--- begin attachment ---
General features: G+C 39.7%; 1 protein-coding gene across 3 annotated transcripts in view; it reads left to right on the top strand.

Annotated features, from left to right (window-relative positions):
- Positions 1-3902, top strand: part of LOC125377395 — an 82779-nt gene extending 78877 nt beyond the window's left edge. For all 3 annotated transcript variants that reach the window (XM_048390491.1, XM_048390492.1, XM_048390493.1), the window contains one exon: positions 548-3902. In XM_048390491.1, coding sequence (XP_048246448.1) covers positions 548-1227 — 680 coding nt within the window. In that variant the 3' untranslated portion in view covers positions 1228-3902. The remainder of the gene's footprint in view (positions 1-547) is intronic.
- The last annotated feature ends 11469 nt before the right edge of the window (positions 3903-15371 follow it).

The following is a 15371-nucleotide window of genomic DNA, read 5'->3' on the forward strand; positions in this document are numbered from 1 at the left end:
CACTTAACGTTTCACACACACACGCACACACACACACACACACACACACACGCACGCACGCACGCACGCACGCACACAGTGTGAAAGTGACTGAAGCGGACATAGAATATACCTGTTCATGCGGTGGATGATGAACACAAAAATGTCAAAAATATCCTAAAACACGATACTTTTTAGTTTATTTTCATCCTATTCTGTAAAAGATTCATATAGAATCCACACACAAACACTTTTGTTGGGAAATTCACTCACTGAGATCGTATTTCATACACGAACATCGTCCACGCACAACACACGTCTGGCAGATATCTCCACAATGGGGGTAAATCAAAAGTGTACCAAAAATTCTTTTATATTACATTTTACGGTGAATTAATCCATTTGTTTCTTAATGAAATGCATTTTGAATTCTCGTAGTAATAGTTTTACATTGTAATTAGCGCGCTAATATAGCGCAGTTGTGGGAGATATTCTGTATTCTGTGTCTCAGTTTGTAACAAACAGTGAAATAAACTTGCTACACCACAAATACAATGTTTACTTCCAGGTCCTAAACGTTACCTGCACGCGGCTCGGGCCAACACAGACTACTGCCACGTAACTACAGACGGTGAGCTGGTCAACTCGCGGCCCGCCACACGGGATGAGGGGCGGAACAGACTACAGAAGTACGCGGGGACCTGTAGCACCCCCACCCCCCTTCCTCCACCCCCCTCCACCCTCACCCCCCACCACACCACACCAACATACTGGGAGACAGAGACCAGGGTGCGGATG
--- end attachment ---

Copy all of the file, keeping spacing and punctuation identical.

General features: G+C 39.7%; 1 protein-coding gene across 3 annotated transcripts in view; it reads left to right on the top strand.

Annotated features, from left to right (window-relative positions):
- Positions 1-3902, top strand: part of LOC125377395 — an 82779-nt gene extending 78877 nt beyond the window's left edge. For all 3 annotated transcript variants that reach the window (XM_048390491.1, XM_048390492.1, XM_048390493.1), the window contains one exon: positions 548-3902. In XM_048390491.1, coding sequence (XP_048246448.1) covers positions 548-1227 — 680 coding nt within the window. In that variant the 3' untranslated portion in view covers positions 1228-3902. The remainder of the gene's footprint in view (positions 1-547) is intronic.
- The last annotated feature ends 11469 nt before the right edge of the window (positions 3903-15371 follow it).

The following is a 15371-nucleotide window of genomic DNA, read 5'->3' on the forward strand; positions in this document are numbered from 1 at the left end:
CACTTAACGTTTCACACACACACGCACACACACACACACACACACACACACGCACGCACGCACGCACGCACGCACACAGTGTGAAAGTGACTGAAGCGGACATAGAATATACCTGTTCATGCGGTGGATGATGAACACAAAAATGTCAAAAATATCCTAAAACACGATACTTTTTAGTTTATTTTCATCCTATTCTGTAAAAGATTCATATAGAATCCACACACAAACACTTTTGTTGGGAAATTCACTCACTGAGATCGTATTTCATACACGAACATCGTCCACGCACAACACACGTCTGGCAGATATCTCCACAATGGGGGTAAATCAAAAGTGTACCAAAAATTCTTTTATATTACATTTTACGGTGAATTAATCCATTTGTTTCTTAATGAAATGCATTTTGAATTCTCGTAGTAATAGTTTTACATTGTAATTAGCGCGCTAATATAGCGCAGTTGTGGGAGATATTCTGTATTCTGTGTCTCAGTTTGTAACAAACAGTGAAATAAACTTGCTACACCACAAATACAATGTTTACTTCCAGGTCCTAAACGTTACCTGCACGCGGCTCGGGCCAACACAGACTACTGCCACGTAACTACAGACGGTGAGCTGGTCAACTCGCGGCCCGCCACACGGGATGAGGGGCGGAACAGACTACAGAAGTACGCGGGGACCTGTAGCACCCCCACCCCCCTTCCTCCACCCCCCTCCACCCTCACCCCCCACCACACCACACCAACATACTGGGAGACAGAGACCAGGGTGCGGATG